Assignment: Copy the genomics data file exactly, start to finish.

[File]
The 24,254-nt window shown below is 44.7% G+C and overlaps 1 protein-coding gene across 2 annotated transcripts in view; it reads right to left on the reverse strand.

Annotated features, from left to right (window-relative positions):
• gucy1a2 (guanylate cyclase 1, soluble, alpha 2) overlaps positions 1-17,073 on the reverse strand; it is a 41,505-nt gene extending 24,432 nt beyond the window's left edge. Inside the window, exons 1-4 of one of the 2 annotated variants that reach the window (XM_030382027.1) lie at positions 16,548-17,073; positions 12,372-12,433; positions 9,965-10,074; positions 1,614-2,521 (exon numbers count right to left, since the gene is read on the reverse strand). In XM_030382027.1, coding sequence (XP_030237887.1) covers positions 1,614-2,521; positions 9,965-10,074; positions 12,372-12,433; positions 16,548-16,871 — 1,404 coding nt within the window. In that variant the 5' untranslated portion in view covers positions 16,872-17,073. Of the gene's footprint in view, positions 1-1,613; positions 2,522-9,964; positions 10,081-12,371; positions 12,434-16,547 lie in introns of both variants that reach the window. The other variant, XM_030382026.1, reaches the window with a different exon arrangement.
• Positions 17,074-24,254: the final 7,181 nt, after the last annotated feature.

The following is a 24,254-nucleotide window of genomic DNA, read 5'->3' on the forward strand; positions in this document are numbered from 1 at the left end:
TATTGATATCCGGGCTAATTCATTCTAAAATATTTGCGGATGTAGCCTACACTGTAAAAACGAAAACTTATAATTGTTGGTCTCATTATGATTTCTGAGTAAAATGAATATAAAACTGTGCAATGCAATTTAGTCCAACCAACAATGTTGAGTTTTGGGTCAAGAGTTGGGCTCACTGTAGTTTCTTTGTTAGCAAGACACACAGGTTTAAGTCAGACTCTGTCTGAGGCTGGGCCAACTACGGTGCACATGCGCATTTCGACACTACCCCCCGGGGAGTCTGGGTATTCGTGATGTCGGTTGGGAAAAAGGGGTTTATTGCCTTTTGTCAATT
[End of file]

The 24,254-nt window shown below is 44.7% G+C and overlaps 1 protein-coding gene across 2 annotated transcripts in view; it reads right to left on the reverse strand.

Annotated features, from left to right (window-relative positions):
• gucy1a2 (guanylate cyclase 1, soluble, alpha 2) overlaps positions 1-17,073 on the reverse strand; it is a 41,505-nt gene extending 24,432 nt beyond the window's left edge. Inside the window, exons 1-4 of one of the 2 annotated variants that reach the window (XM_030382027.1) lie at positions 16,548-17,073; positions 12,372-12,433; positions 9,965-10,074; positions 1,614-2,521 (exon numbers count right to left, since the gene is read on the reverse strand). In XM_030382027.1, coding sequence (XP_030237887.1) covers positions 1,614-2,521; positions 9,965-10,074; positions 12,372-12,433; positions 16,548-16,871 — 1,404 coding nt within the window. In that variant the 5' untranslated portion in view covers positions 16,872-17,073. Of the gene's footprint in view, positions 1-1,613; positions 2,522-9,964; positions 10,081-12,371; positions 12,434-16,547 lie in introns of both variants that reach the window. The other variant, XM_030382026.1, reaches the window with a different exon arrangement.
• Positions 17,074-24,254: the final 7,181 nt, after the last annotated feature.

The following is a 24,254-nucleotide window of genomic DNA, read 5'->3' on the forward strand; positions in this document are numbered from 1 at the left end:
TATTGATATCCGGGCTAATTCATTCTAAAATATTTGCGGATGTAGCCTACACTGTAAAAACGAAAACTTATAATTGTTGGTCTCATTATGATTTCTGAGTAAAATGAATATAAAACTGTGCAATGCAATTTAGTCCAACCAACAATGTTGAGTTTTGGGTCAAGAGTTGGGCTCACTGTAGTTTCTTTGTTAGCAAGACACACAGGTTTAAGTCAGACTCTGTCTGAGGCTGGGCCAACTACGGTGCACATGCGCATTTCGACACTACCCCCCGGGGAGTCTGGGTATTCGTGATGTCGGTTGGGAAAAAGGGGTTTATTGCCTTTTGTCAATT